What would our education system be like if we taught our children the value of happiness instead of money? What if we let them chase after their dreams of being a dancer, a writer, a sculptor or a photographer? What if we considered these “unconventional” professions equally respectable and important as being a lawyer, a doctor or an engineer? All parents at the end of the day want what is best for their children and so, most of the times, children do feel obligated to fulfil their family’s wishes and follow a path that their parents have laid out for them instead of their own. What if we don’t like that path? How much would we be willing to “deviate” from what has been set out for us to follow and do what we really want to? What are the repercussions of speaking up on our families? More importantly, what are the implications of staying silent? How much do we give up for the sake of others, for the sake of society, reputation, money and other factors? We’re all conforming to what we think is the right way to live without ever stopping to think what the definition of the “right way to live” even is; without pausing to reflect on who came up with these definitions. What if everyone did what they loved to do and excelled at it? What would our society be like then? What would our world be like then?
Much as I hate saying it, our parents and teachers won’t be around forever and at the end of the day, our choices and our decisions will ultimately affect us in the long run. Today, you decide to become something your parents think will benefit you simply because there is a lot of money in it. Twenty years down the line, when they’re not around and you have your own family; you will have everything, financial security, snazzy house and a shiny car and envious eyes following you wherever you go. What you won’t have is contentment; you’ll be too busy maintaining your position at work to take out time to attend your daughter’s netball match or your son’s school play. You won’t have enough time to spend with them during holidays, weekends or festivals because there’s always that presentation, that boardroom meeting or some other thing that will get in your way and result in you losing out on another moment that you could’ve spent with your children who’ll grow up too fast, or your husband/wife or your best friends. And then at the end of it all, what was the point of wasting away that one life you had chasing money? Chasing something that you can’t take with you when you die, that can’t delay death, buy you more time or even rewind the time gone by? All you’ll have on your deathbed is memories, so why not chase after them instead? At least that way, you can die in peace as all your valuable memories come flooding to you in your last moments and leave a smile upon your face.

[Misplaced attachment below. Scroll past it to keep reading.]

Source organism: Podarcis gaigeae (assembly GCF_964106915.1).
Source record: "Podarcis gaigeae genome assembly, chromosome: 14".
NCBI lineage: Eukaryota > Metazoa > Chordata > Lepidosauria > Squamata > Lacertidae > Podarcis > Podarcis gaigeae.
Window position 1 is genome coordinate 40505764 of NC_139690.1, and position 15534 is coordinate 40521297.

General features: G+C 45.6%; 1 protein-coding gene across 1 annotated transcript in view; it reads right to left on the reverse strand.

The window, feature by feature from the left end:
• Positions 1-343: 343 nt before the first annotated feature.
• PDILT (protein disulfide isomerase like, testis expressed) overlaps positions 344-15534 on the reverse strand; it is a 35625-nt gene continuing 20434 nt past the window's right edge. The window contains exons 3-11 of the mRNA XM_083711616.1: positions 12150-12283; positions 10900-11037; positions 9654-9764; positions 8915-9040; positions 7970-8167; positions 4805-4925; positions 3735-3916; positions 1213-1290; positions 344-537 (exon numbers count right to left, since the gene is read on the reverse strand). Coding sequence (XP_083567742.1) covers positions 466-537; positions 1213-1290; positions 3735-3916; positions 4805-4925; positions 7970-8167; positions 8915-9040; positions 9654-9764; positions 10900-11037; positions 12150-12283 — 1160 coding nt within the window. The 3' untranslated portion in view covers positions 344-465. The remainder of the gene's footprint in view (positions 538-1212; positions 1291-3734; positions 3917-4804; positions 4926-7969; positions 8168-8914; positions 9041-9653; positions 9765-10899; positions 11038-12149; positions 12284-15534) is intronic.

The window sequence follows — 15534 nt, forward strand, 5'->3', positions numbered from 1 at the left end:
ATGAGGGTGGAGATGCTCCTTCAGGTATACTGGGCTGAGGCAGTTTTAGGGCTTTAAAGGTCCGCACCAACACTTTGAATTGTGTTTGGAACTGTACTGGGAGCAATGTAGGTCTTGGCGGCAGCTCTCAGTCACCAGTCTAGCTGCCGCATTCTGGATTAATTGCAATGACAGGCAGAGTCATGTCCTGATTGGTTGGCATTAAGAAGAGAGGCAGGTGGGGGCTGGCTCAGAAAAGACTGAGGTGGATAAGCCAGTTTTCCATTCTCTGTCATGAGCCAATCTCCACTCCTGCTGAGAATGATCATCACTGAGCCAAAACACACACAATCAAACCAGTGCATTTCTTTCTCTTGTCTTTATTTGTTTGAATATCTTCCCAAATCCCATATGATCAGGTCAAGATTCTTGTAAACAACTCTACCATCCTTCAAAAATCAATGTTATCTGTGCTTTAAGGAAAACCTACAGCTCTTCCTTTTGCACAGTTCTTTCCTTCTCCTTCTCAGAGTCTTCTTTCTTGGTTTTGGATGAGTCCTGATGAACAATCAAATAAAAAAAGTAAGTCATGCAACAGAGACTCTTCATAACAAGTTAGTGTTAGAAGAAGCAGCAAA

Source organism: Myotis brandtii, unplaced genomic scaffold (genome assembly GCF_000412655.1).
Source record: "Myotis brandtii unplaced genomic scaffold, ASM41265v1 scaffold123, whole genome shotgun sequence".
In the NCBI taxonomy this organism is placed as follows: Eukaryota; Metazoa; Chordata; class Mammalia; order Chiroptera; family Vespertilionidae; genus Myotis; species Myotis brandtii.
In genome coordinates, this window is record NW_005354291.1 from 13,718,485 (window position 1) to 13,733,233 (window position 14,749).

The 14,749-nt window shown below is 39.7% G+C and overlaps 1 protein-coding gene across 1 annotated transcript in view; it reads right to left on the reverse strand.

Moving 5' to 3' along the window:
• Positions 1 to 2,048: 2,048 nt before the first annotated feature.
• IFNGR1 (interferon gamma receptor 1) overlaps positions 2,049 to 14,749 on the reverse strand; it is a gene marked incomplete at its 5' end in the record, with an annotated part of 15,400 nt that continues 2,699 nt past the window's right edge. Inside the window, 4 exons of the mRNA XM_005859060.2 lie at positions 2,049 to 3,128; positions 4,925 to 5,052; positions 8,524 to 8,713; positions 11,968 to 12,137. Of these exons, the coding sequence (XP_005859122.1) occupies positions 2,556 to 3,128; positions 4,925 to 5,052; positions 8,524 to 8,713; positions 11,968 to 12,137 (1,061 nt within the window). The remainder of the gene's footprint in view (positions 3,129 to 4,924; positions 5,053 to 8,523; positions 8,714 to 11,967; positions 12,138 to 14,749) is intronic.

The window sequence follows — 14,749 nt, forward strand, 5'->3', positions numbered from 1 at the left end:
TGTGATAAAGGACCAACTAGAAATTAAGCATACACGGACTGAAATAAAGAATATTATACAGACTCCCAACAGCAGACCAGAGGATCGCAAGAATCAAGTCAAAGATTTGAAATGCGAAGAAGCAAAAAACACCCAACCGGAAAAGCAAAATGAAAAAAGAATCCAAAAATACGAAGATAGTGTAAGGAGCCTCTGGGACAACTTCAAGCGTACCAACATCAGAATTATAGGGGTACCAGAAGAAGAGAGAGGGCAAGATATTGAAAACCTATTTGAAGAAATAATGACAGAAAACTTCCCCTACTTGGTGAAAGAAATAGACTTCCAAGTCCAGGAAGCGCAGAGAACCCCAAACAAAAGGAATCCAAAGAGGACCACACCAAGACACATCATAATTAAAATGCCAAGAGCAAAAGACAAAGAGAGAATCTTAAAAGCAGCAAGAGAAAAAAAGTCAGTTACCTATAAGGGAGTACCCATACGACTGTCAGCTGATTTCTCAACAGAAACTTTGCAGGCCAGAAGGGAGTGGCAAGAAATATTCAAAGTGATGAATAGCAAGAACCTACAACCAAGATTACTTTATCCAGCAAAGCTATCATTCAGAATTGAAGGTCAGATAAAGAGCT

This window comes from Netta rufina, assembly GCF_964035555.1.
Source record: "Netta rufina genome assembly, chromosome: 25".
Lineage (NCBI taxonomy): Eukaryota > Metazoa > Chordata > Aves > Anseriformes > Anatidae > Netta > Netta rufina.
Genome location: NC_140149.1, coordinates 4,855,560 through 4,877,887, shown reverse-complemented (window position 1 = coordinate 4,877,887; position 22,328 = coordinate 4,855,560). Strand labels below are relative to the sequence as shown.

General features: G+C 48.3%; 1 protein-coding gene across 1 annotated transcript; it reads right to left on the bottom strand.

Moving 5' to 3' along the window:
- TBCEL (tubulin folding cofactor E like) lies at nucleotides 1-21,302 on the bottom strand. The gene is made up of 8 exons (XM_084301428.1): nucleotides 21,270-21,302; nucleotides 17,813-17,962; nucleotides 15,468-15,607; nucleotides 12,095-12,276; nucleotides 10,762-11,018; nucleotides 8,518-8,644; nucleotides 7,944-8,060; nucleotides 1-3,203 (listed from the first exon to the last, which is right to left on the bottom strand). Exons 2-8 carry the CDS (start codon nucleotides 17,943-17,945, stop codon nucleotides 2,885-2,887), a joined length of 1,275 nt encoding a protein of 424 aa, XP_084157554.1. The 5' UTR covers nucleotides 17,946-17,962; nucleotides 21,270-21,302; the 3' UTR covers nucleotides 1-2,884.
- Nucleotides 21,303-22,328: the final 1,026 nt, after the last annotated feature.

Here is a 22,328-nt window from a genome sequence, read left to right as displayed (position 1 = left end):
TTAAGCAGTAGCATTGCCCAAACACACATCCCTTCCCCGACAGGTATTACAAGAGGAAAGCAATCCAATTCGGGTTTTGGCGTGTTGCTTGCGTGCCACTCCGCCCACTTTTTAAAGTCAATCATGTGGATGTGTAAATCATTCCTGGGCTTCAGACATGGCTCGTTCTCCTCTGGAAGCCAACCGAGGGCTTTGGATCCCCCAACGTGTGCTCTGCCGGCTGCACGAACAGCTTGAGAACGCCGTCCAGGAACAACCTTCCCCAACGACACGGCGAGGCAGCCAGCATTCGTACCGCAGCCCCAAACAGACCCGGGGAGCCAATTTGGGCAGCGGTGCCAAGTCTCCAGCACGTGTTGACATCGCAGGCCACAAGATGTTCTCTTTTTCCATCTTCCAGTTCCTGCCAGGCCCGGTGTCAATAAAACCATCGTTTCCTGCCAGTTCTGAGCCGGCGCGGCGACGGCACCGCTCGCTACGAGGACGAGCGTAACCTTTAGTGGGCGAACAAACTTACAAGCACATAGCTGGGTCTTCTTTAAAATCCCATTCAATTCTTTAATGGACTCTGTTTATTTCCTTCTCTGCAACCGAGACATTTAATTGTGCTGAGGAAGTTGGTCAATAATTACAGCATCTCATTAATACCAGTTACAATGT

That day, I was tempted to say a lot to Padma (link to article 2), to somehow stop her or see the error of her ways, to ask all these questions that I’m asking now, to say all these things I’m saying now. I was at the verge of comparing life to a river, a journey, a plane, a car, a building, a horse, a song, a cucumber and every other mad thing it has been compared to in the past to illustrate upon its poignancy. But I didn’t, instead I asked her a question: “What happens if you don’t become a neurosurgeon?” And she frowned, thought hard and sighed exasperatedly, “I wouldn’t know what to do with my life otherwise.” And I said a single thing, which I wished someone had told me when I was her age. Something I wish was taught at school more often, something that I didn’t have to learn through a couple of hard lessons, something as vital as knowing the basics such as the Pythagoras theorem in Maths or facilitated diffusion in Biology. A basic principle required for living life:
“It is nothing to die. But it is frightful to never have lived.”